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Creative Commons Attribution 4.0 International License
This work is licensed under a Creative Commons Attribution 4.0 International License.


Astrophysics and Astronomy

Publication Details

Published in the journal Astronomy & Astrophysics in the section Extragalactic Astronomy.

Xilouris, E.M. et al., A&A, 448., 143-153, 2006, reproduced with permission, © ESO

We thank the anonymous referee for useful comments. Skinakas Observatory is a collaborative project of the University of Crete, the Foundation for Research and TechnologyHellas, and the Max-Planck-Institut für extraterrestrische Physik. Part of this work was supported by the European Commission under the TMR program, contract number HPRN-CT-2002-00321.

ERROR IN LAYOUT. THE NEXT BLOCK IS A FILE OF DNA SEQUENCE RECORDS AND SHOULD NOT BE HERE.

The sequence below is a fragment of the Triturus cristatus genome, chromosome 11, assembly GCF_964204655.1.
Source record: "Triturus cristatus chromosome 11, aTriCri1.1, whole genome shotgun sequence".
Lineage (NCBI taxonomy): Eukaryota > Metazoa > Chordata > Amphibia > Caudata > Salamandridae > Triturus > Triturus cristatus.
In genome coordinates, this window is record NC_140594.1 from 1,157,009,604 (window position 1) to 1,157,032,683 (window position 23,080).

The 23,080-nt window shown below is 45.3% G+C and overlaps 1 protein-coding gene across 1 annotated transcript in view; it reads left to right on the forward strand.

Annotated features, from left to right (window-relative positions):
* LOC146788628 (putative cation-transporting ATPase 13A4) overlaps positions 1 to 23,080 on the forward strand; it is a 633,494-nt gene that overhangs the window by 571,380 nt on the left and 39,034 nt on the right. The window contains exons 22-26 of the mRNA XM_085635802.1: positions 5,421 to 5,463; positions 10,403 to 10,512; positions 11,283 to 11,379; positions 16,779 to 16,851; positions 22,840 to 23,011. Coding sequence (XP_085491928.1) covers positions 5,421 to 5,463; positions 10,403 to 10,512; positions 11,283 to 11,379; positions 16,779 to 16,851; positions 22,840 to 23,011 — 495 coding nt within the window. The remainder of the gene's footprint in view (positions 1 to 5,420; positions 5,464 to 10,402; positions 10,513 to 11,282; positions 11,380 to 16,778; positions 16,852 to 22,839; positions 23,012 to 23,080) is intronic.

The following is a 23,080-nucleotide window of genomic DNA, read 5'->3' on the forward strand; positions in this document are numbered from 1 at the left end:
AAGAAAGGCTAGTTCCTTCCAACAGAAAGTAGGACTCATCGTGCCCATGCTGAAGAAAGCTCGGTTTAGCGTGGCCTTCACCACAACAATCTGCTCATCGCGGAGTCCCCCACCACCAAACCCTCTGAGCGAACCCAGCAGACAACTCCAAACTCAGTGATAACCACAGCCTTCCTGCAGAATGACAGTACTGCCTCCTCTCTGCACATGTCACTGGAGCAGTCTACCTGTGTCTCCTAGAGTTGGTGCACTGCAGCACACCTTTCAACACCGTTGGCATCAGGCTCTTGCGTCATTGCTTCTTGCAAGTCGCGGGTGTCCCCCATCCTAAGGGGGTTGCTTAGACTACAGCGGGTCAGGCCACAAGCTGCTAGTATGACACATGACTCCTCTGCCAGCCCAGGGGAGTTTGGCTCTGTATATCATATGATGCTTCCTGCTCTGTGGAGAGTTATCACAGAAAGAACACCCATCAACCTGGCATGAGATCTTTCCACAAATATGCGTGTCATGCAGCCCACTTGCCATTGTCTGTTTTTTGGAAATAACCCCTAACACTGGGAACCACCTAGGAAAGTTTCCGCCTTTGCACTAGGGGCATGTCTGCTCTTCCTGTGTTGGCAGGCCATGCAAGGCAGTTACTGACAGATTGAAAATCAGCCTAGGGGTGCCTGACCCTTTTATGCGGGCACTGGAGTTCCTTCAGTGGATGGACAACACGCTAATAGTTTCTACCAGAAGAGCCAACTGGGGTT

We have observed S5 2007+777 and 3C 371 in the B and I bands for 13 and 8 nights, respectively, during various observing runs in 2001, 2002 and 2004. The observations resulted in almost evenly sampled light curves, h long. We do not detect any flares within the observed light curves, but we do observe small amplitude, significant variations, in both bands, on time scales of hours and days. The average variability amplitude on time scales of minutes/hours is ~2.5% and ~% in the case of S5 2007+777 and 3C 371, respectively. The average amplitudes increase to % and %, respectively, on time scales of days. We find that the B and I band variations are highly correlated, on both short and long time scales. During the 2004 observations, which resulted in the longest light curves, we observe two well defined flux-decay and rising trends in the light curves of both objects. When the flux decays, we observe significant delays, with the B band flux decaying faster than the flux in the I band. As a result, we also observe significant, flux related spectral variations as well. The flux-spectral relation is rather complicated, with loop-like structures forming during the flux evolution. The presence of spectral variations imply that the observed variability is not caused by geometric effects. On the other hand, our results are fully consistent with the hypothesis that the observed variations are caused by perturbations which affect different regions in the jet of the sources.